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There is a growing market in sports nutrition for supplementation with ketone bodies. They come in the form of salts, MCT Oil – a precursor to ketones – and off-the-shelf ketone esters.

In 2017, according to the study, “Ketone Bodies and Exercise Performance: The Next Magic Bullet or Merely Hype?” indicated that for now, it’s all hype:

“At present, there are no data available to suggest that ingestion of ketone bodies during exercise improves athletes’ performance under conditions where evidence-based nutritional strategies are applied appropriately.”

However, all is not lost – in case you just invested in a cupboard full.

Peter Hespel, Professor of Exercise Physiology at KU Leuven in Leuven Belgium at the Department of Movement Sciences and his research team, which includes Chiel Poffé, Monique Ramaekers, and Ruud Van Thienen led an interesting study with cyclists who supplemented their diet with a ketone ester (KE). Results indicate that ingesting ketones with little to no other dietary changes may attenuate some negative training effects from periods of intense volume and effort.

In the study, that has been peer-reviewed and accepted for publication as of April 30th, Hespel referred to the heavy training as “overreaching”.

Apparently, there is no support at this time that a ketogenic diet is more beneficial with the supplementation protocol of the ketone ester, in fact, the opposite may be true.

The study is titled: “Ketone ester supplementation blunts overreaching symptoms during endurance training overload”, in the Key Points section he wrote about athletes overreaching and being in a catabolic state.

Asked to define what physiological changes typically make up a so-called catabolic state in endurance training, he told Athletics Illustrated, “The catabolic state developed during overreaching or overtraining, is multifactorial, of course, but the catabolic events happening often do not only result from the strenuous exercise per se, but also from the energy deficit caused by the imbalance between exercise energy expenditure, and nutritional energy intake, which leaves insufficient energy for optimal function of basal physiological functions.”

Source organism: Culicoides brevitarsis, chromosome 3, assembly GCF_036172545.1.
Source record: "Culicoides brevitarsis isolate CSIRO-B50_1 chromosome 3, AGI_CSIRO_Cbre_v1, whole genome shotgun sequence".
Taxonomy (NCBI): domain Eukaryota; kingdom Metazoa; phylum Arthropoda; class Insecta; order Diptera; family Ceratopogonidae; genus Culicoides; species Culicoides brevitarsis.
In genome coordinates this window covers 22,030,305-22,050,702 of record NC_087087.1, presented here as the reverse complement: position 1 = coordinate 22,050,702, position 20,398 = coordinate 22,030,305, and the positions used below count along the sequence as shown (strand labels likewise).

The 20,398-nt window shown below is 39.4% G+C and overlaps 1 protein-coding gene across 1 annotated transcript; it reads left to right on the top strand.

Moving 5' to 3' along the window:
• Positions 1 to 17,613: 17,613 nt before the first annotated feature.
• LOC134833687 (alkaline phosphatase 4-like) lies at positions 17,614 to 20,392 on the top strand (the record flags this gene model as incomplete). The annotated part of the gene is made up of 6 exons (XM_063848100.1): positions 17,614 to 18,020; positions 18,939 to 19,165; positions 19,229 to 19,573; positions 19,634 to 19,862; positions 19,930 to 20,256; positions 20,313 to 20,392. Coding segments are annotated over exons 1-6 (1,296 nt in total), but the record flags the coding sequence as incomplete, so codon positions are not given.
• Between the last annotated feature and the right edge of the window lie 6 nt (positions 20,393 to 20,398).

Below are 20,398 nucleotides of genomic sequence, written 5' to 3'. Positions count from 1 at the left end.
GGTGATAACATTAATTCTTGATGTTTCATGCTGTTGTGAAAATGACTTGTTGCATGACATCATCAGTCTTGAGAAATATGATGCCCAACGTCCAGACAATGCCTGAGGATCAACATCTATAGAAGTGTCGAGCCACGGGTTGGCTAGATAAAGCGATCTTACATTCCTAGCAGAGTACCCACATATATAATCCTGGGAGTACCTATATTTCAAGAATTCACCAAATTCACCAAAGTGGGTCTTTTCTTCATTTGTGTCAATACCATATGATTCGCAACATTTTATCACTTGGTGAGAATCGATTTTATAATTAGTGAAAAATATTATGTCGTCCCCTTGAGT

In other words – as commonly practiced – supplementation may be required depending on how much volume and how intense one trains.

Supplementing specifically with ketones, (but not when keto-adapted through diet restriction of carbohydrates – a very popular weight loss diet or lifestyle – program) may be the latest buzz in training nutrition.

Hespel says that for over-trained endurance athletes this typically results in a drop of the hormone testosterone as well as bone resorption, drop of red blood cell mass, and muscle mass desecration.

“In female athletes, menstrual dysfunction is an additional problem. At the neural side, it is clear that the autonomic nervous system seems to ‘protect’ the body from additional physiological overuse. The output of the sympathetic nervous system (the ‘activator’ system), relative to the parasympathetic system (the ‘inhibitor’ system), is decreased, and this results in lower heart rates for a given submaximal workload, and an inability to elicit maximal heart rate during maximal exercise.”

For athletes to improve there is a fine line between pushing too far, causing this catabolic state and the stimulus-adaptation-improvement paradigm that athletes tight-rope-walk.

Hespel tells us that ketone supplementation attenuates by stimulating signalling in muscle cells – a pivotal signalling molecule which is responsible for the regulation of muscle protein synthesis. The pivotal signalling molecule is named mTOR (https://www.ncbi.nlm.nih.gov/pmc/articles/PMC5440563/).